A Family Law Practice Devoted
to Alternative Dispute Resolution

Cooperative Negotiation

by Michael Tobriner

What Is Cooperative Negotiation?

In cooperative negotiation both parties are represented by separate attorneys. Both parties and both attorneys agree informally not to engage in litigation and to attempt in good faith to resolve all issues through reasoned negotiation.

What Are the Main Features of Cooperative Negotiation?

  • Attorneys take the lead in negotiating resolution. Each attorney works with his or her own client to develop settlement proposals.
  • Negotiations can take place in several settings: four-way sessions with both parties and both attorneys; attorneys meetings without parties present; or exchanges of written proposals and counter-proposals.
  • Parties, through their attorneys, produce and share information and documents informally and in good faith.
  • If the case requires the assistance of experts, the attorneys and parties usually agree on joint, neutral experts.
  • If impasse occurs, the attorneys and parties often agree to engage a mediator or private judge.
  • The attorneys generally know and trust each other.
  • The parties want an out-of-court settlement but do not feel comfortable working directly with each other.

What Are the Requirements for Successful
Cooperative Negotiation?

  • The attorneys must possess a very high level of trust between themselves.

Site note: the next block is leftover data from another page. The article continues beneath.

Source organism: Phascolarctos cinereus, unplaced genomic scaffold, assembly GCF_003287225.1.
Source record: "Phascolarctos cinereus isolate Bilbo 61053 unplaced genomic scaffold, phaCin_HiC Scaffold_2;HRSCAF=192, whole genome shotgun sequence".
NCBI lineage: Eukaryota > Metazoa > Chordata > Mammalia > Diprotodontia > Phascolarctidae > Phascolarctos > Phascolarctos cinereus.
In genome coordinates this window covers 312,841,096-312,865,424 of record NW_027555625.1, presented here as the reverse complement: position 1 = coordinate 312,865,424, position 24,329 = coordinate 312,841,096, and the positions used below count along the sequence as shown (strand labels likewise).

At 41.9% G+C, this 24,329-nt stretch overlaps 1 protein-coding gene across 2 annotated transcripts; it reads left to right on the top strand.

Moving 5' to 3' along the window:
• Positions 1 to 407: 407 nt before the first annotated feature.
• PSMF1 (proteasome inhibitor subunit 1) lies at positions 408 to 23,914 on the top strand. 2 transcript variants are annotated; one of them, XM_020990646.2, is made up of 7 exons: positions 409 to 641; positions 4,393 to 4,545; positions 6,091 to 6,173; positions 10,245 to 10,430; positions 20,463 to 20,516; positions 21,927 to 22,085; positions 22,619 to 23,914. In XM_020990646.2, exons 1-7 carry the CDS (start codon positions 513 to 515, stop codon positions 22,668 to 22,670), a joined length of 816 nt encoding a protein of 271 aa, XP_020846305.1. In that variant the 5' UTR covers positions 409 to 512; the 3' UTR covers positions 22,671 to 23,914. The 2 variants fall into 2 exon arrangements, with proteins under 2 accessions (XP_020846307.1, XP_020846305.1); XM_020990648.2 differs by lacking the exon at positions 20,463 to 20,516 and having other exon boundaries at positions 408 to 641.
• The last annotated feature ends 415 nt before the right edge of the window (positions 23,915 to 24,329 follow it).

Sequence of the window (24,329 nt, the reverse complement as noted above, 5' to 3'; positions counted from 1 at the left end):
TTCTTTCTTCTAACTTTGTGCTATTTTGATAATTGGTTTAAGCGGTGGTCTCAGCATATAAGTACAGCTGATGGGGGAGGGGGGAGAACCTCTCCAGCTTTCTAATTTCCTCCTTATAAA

• The parties must possess at least a reasonable level of trust between themselves and must be able to respect the other party and his or her interests and rights.
  • The parties must be willing to produce information and documents in complete good faith, without concealment or manipulation of any sort.
  • The parties must be willing to accept a fair, reasonable settlement that includes some compromises.

What Are the Advantages of Cooperative Negotiation?

  • The parties can avoid litigation, with its attendant costs, risks of unfair and uncontrolled results, exhaustion, alienation, frustration, and bitterness.
  • The parties can retain control of decision-making, rather than handing that power to a judge, who, no matter what his or her ability, is a stranger to the case.
  • The process permits the parties to achieve a fair, reasoned settlement
  • The process allows the parties to preserve a decent, civilized, and (where there are children) working relationship with the other party.